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White House Concerned About Congress Spending

White House Concerned About Congress Spending

THE WHITE HOUSE

Office of the Press Secretary (Camp David, Maryland)


For Immediate Release July 19, 2000

July 19, 2000

The Honorable J. Dennis Hastert Speaker of the House of Representatives Washington, DC 20515

Dear Mr. Speaker:

The President is increasingly concerned about the spending binge under way in Congress as we approach the summer recess. With the political conventions drawing near, both the House and the Senate are voting every day on bills that deplete the projected budget surplus at a rapid rate.

In the last few weeks, the House and Senate have already considered tax bills that spend roughly $700 billion of our surpluses over the next ten years, a price tag that will increase to $850 billion when we account for financing costs on the debt. Moreover, Republican leaders promise that these tax cuts are a mere a "down-payment" on massive, trillion-dollar tax breaks to come. At the same time, Congress has passed several spending bills that have exceeded the President's request.

It is time to answer some simple questions about this tax and spending frenzy: what does it all cost, and can we afford it? The President's budget team cannot, in good conscience, advise the President to sign various spending or tax bills until we have a fuller accounting of Congress's overall spending plans for the year. Let me be clear: Congress has embarked on a course to obliterate a surplus that is the hard-won product of nearly eight years of fiscal discipline. We cannot and will not let that happen.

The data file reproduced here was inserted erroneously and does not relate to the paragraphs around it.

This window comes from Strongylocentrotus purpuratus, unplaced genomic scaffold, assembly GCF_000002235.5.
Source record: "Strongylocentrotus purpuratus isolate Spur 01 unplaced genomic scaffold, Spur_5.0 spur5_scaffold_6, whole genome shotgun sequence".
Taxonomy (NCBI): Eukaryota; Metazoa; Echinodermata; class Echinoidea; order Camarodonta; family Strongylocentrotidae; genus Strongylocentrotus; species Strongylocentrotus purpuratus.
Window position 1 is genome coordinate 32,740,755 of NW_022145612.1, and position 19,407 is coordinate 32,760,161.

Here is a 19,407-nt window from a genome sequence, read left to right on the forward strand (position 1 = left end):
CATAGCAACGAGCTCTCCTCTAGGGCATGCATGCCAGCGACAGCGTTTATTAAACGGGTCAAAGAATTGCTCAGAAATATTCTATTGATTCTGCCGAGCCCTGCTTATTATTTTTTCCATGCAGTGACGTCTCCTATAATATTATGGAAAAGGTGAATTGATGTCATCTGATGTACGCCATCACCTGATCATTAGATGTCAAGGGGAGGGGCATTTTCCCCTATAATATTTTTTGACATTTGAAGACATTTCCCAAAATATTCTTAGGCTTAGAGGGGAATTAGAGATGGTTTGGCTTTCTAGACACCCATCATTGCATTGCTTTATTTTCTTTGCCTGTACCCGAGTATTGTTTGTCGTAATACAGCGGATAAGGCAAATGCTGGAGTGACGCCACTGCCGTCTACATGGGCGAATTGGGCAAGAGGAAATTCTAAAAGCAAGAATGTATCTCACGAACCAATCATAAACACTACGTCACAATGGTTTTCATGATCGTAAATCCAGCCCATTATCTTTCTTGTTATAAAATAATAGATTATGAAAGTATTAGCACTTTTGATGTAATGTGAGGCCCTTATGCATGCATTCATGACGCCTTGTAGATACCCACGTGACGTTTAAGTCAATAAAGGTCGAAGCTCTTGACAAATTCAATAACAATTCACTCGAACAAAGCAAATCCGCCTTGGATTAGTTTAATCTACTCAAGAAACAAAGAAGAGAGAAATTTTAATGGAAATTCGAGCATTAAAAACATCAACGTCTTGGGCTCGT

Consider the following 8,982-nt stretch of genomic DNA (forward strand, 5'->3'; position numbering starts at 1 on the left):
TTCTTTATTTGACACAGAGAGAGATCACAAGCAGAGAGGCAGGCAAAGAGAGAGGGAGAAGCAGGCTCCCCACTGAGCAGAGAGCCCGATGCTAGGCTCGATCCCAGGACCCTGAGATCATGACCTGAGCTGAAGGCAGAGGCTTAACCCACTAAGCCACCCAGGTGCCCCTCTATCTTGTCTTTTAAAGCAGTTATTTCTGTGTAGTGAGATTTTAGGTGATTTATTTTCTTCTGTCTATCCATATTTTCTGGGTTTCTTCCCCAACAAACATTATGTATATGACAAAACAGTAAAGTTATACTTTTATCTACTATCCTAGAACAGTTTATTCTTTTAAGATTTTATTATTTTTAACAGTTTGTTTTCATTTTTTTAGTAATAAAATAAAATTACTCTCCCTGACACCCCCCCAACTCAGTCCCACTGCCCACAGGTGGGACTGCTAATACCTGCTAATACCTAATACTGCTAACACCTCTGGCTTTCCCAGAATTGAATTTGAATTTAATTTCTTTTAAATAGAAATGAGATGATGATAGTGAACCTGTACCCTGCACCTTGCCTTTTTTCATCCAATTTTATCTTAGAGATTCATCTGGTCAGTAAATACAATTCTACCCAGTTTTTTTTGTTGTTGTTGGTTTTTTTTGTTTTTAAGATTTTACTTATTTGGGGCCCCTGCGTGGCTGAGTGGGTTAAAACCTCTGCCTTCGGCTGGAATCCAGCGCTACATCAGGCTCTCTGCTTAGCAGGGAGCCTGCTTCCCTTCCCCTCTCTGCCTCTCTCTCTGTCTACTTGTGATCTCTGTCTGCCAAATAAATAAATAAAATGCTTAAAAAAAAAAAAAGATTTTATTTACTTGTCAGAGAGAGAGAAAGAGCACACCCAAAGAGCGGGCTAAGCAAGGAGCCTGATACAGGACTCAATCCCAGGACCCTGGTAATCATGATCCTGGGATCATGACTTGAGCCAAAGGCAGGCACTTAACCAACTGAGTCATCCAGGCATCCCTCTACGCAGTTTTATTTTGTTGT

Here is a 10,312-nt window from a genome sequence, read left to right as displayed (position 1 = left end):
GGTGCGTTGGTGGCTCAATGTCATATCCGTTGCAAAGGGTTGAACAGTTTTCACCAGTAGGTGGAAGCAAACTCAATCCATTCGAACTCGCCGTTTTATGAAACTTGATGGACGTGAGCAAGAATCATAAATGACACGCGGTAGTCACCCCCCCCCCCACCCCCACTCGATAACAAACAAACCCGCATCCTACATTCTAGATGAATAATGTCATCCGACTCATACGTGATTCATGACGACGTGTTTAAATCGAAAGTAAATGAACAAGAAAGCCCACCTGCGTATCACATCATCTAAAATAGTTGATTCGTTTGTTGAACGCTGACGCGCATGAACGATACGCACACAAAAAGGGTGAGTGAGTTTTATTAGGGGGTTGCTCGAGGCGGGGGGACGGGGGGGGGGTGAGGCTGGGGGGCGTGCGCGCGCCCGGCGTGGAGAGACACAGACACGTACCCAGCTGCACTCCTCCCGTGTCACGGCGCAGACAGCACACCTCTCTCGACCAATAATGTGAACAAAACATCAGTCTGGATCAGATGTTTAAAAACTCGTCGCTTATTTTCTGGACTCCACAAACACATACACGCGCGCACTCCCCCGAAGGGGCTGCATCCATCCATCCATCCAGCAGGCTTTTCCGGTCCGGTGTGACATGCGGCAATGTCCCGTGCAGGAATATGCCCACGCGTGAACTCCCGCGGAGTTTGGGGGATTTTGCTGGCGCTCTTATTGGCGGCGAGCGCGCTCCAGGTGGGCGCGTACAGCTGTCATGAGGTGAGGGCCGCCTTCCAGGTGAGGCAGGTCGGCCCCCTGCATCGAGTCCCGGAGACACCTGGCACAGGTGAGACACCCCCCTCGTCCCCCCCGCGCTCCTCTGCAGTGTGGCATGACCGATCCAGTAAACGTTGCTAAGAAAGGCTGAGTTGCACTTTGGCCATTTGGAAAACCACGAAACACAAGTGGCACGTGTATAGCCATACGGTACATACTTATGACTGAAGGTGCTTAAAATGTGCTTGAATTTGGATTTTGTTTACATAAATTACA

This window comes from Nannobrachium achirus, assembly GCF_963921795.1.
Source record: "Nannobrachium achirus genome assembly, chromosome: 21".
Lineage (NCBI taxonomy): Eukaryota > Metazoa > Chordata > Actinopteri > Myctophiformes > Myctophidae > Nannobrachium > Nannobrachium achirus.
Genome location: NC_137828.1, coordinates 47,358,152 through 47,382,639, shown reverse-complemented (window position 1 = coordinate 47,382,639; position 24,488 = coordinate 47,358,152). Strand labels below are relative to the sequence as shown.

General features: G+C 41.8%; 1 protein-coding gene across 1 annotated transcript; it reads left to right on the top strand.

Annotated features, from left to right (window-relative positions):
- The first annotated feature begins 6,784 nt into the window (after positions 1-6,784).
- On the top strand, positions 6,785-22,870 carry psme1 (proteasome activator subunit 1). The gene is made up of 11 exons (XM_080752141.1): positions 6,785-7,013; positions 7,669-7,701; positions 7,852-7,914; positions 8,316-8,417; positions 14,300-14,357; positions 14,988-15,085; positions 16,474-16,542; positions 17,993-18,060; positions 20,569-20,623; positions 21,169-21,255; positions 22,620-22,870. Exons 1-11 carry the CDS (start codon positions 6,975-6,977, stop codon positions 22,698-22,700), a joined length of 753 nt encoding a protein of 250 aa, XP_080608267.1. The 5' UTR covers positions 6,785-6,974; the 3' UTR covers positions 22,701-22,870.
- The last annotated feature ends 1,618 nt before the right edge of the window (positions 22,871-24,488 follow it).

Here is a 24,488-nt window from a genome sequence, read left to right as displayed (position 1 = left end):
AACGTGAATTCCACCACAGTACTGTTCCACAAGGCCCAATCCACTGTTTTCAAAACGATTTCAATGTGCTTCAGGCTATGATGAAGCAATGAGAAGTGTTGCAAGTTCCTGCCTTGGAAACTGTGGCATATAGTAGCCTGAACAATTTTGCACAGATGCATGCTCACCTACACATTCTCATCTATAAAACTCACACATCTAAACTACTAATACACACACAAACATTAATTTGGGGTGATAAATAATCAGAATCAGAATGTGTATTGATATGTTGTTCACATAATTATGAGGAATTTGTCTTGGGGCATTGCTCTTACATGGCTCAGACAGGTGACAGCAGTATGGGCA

Fiscal discipline has been critical to the prosperity we enjoy today, and prosperity in turn has created a brighter outlook for tomorrow's budget surpluses. But projections are simply that -- projections. Now is not the time to abandon responsible budgeting by spending money before it even comes in the door. Congress should provide the American people with a more complete accounting of just how much it intends to spend this year.

We can cut taxes for the middle class, while maintaining fiscal discipline and making critical investments in our future. The President's budget does just that - strengthening Social Security and modernizing Medicare with a prescription drug benefit, while cutting taxes for education, retirement, and health care and paying off the debt by 2012. The right way to get things done is to work together within a balanced framework so that we honor our commitment to fiscal discipline.

Sincerely,

John Podesta Chief of Staff to the President


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